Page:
Reformation Day is quickly approaching. The Protestant Reformation is one of the most pivotal points in world history. If you haven’t had a chance to put together lessons covering Martain Luther and the Reformation, there’s no need to skip learning about this important historical event. Use these free YouTube videos to teach your children about the Reformation. There’s everything from short videos that summarize the key points of the Reformation to full-length documentaries.
Videos in this section range from two to 22 minutes long. Most of them can be enjoyed by the entire family.
Martin Luther -The Animated Movie – Produced by Fishpond Productions
A Fun, Animated History of the Reformation and the Man Who Started It All – Created by National Geographic.
Reformation Rock – Uses music to teach the key points of the Reformation.
The Ballad of Martin Luther – A catchy tune tells the story of Martian Luther and the Reformation.
The Story of Martin Luther – Teaches Martin Luther’s story using Playmobile animation.
Martin Luther and Reformation Day – Short summary of the Reformation created by Drive Thur History.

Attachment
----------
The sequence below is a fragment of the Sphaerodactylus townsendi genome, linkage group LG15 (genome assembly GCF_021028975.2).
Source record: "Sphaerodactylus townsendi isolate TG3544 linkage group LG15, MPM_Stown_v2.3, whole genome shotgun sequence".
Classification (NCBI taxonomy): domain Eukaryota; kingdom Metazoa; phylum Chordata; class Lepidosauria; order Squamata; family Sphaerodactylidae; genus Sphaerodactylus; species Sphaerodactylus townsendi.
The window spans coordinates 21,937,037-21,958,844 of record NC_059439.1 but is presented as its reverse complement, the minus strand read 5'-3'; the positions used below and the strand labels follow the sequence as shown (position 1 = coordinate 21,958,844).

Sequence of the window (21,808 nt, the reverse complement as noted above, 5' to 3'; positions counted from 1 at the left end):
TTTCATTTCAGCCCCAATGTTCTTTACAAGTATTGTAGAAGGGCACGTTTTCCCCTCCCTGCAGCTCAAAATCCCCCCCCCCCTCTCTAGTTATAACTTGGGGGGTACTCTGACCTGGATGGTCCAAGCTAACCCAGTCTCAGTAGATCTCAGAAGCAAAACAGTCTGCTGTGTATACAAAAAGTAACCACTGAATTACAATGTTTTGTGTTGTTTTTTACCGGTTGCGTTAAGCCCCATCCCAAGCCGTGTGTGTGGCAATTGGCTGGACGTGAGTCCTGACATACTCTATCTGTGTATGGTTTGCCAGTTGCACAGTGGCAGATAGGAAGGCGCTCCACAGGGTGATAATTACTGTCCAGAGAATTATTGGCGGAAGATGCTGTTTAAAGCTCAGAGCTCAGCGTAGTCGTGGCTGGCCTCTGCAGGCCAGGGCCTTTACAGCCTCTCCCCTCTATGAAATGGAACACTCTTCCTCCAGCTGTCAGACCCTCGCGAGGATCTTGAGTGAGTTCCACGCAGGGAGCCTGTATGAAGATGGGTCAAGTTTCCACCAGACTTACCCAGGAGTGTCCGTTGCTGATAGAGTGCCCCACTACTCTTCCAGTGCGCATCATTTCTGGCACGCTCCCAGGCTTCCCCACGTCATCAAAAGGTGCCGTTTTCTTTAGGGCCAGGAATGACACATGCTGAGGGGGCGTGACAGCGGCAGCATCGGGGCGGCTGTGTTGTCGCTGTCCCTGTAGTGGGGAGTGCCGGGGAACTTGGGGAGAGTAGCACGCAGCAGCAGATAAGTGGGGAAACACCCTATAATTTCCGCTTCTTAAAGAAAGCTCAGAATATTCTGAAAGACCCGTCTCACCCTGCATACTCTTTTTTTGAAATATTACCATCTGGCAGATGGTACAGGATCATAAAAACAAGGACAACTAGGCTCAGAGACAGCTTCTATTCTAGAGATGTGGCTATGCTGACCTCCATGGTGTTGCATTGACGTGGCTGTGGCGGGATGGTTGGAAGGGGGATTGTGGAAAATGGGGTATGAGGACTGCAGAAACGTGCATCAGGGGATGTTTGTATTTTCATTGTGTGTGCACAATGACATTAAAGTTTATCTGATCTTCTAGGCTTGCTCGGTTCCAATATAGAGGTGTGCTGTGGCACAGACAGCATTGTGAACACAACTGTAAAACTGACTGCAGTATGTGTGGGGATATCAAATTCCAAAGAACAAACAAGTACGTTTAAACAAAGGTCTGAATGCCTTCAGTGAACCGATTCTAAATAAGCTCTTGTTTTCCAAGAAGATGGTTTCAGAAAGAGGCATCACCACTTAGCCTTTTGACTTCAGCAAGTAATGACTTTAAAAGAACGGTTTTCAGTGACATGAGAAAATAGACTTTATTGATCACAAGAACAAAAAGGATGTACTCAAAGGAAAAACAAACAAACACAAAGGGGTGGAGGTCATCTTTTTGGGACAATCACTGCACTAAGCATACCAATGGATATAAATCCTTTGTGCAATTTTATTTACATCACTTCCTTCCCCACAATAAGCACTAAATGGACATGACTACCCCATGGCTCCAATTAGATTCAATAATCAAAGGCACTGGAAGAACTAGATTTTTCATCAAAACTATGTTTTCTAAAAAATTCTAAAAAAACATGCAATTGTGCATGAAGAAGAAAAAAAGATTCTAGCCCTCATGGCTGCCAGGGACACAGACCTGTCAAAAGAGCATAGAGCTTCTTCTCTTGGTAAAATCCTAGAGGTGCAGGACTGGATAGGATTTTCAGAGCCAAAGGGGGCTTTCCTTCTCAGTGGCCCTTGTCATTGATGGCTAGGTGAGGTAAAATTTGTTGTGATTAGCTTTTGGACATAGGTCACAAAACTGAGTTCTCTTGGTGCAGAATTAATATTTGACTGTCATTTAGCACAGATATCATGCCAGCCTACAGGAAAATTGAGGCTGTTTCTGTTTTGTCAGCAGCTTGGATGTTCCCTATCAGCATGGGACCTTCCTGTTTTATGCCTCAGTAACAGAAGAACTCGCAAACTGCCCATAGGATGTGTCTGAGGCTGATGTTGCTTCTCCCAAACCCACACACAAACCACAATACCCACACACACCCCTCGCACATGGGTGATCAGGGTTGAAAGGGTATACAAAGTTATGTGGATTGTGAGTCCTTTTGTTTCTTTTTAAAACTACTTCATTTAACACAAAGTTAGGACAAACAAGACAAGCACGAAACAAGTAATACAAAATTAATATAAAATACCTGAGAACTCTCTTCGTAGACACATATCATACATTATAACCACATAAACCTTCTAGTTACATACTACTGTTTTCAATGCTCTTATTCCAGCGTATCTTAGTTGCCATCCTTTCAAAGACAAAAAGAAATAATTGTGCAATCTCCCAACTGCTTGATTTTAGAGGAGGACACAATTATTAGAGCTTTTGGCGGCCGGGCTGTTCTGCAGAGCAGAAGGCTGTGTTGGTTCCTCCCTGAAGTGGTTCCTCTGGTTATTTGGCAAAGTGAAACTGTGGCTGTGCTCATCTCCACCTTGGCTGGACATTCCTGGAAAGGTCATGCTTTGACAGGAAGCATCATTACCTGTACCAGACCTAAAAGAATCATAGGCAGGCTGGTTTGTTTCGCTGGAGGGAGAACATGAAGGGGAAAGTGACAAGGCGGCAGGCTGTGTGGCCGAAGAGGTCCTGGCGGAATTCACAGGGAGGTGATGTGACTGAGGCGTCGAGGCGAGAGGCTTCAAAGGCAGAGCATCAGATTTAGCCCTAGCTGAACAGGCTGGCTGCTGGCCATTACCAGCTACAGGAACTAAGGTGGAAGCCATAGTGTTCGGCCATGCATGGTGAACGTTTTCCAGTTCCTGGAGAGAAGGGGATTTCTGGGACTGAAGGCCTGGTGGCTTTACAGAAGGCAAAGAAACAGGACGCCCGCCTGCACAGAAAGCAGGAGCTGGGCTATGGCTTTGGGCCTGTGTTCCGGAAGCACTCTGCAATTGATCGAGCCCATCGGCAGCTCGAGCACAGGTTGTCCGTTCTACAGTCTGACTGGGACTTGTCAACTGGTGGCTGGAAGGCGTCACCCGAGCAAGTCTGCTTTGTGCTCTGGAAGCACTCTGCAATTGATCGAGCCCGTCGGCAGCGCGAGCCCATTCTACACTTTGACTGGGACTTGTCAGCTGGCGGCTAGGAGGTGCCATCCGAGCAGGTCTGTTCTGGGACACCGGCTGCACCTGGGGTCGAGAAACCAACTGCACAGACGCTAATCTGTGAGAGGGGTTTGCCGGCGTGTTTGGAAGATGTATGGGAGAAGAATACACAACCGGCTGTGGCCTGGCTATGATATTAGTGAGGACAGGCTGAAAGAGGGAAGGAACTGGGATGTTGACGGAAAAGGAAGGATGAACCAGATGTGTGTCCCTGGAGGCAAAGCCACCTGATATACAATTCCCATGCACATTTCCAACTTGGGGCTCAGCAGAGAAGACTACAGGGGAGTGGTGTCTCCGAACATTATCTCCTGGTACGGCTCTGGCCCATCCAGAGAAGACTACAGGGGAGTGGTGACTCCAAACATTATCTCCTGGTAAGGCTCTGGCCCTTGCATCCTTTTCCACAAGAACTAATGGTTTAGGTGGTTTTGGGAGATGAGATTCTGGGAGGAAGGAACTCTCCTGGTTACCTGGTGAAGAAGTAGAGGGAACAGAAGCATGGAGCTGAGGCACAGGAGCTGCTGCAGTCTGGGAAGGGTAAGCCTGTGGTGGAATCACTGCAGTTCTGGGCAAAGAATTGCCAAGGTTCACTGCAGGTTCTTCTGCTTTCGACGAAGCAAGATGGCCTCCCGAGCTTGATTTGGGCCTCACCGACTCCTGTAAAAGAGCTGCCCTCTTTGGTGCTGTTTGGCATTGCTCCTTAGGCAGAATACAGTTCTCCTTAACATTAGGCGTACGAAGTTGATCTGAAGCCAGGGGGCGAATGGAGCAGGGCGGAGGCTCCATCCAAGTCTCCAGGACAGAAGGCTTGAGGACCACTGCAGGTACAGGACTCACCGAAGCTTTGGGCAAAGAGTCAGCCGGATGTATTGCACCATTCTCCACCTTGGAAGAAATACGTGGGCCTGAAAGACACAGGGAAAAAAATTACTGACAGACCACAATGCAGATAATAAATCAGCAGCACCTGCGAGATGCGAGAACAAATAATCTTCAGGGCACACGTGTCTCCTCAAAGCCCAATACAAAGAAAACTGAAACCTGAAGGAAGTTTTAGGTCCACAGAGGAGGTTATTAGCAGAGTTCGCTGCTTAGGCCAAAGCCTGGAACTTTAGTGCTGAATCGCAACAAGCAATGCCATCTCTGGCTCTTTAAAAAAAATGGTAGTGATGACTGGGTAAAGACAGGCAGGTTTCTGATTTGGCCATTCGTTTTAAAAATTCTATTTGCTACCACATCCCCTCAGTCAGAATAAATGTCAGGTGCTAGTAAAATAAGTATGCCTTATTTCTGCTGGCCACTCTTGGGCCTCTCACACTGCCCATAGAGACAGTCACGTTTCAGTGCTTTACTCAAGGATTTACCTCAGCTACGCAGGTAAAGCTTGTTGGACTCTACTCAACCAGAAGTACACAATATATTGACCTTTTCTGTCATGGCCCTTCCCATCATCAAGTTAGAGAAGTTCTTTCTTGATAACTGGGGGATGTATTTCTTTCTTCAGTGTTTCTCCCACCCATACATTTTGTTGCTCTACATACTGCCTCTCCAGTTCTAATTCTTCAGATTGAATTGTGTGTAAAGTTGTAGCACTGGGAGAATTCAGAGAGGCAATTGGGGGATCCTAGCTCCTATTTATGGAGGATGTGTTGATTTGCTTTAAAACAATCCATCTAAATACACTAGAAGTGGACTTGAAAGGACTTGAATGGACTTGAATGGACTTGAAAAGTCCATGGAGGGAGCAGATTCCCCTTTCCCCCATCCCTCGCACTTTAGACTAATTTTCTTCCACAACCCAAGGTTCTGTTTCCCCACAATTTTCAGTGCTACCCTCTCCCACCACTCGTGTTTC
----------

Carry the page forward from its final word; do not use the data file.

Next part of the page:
Martin Luther’s “Here I Stand” – Max McLean narrates the speech that launched the Protestant Reformation. This one may not hold the attention of younger children.
Full-Length Movies and Documentaries
The videos in this section range in length from about 40 minutes to almost two hours. While some of them can be enjoyed by the entire family, others will likely be a bit above most younger children’s understanding and may not hold their attention. I would recommend previewing the videos to determine age-appropriateness.
Martin Luther (Part 1) – Documentary created by PBS.
Martin Luther (Part 2) – The second part of the above PBS documentary.
Rick Steves’ Luther and the Reformation – This documentary was filmed on location in Europe.
Martin Luther – Filmed in 1953 and is the first motion picture portrayal of the Protestant Reformation.
Martin Luther and the 95 Theses – Gordon Cornwell Theological Seminary lecture explaining the 95 Theses in detail. I’d recommend this one for teens only, as it is likely too advanced for younger children.